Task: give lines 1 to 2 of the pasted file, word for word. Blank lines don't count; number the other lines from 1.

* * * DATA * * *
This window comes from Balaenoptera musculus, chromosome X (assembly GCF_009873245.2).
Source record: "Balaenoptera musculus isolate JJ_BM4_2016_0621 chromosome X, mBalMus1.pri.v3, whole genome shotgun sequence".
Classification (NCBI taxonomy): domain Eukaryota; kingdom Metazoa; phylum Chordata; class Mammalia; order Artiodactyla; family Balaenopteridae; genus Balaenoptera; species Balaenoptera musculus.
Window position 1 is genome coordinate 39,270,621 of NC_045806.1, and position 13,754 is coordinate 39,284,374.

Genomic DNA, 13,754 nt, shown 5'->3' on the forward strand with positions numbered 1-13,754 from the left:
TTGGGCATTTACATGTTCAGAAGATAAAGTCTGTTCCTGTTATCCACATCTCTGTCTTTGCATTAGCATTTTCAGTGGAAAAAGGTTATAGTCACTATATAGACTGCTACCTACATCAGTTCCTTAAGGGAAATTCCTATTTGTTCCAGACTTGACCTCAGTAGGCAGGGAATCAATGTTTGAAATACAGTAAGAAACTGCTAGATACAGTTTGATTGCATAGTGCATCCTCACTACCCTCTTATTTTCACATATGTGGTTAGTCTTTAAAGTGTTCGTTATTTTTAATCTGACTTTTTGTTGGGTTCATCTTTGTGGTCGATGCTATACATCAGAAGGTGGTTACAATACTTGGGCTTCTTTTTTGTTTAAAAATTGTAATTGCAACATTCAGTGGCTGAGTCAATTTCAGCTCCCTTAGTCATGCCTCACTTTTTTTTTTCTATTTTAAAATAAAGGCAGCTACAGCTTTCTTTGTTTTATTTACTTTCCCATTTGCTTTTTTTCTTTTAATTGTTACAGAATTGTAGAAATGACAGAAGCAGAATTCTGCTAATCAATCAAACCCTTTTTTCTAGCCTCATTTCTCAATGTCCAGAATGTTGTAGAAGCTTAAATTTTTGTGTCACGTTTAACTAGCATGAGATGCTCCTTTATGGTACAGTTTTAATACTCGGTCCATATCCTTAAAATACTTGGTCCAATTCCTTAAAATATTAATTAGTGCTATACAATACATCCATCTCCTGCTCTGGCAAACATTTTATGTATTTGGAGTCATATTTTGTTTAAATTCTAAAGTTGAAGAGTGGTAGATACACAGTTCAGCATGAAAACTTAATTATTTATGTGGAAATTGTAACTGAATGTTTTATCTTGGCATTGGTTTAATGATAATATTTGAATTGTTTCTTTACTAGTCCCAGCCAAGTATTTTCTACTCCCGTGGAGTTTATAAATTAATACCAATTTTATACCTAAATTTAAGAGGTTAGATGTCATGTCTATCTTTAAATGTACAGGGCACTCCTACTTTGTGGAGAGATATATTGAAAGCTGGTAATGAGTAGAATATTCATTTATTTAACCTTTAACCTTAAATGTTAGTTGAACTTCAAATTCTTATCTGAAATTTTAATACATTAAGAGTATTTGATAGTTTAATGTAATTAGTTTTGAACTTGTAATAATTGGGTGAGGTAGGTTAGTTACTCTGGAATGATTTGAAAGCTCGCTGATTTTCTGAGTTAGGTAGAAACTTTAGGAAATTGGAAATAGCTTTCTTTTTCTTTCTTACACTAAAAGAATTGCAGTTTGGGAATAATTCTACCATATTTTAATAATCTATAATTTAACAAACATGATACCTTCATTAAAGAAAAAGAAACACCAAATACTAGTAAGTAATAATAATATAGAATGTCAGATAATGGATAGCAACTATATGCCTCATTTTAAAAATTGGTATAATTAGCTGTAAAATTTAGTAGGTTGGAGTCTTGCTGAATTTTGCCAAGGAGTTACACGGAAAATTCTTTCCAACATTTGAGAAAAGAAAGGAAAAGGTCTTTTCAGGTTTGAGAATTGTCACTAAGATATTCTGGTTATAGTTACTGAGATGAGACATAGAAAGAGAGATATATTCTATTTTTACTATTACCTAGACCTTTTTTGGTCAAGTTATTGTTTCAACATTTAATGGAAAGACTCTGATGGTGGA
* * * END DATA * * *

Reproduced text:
This window comes from Balaenoptera musculus, chromosome X (assembly GCF_009873245.2).
Source record: "Balaenoptera musculus isolate JJ_BM4_2016_0621 chromosome X, mBalMus1.pri.v3, whole genome shotgun sequence".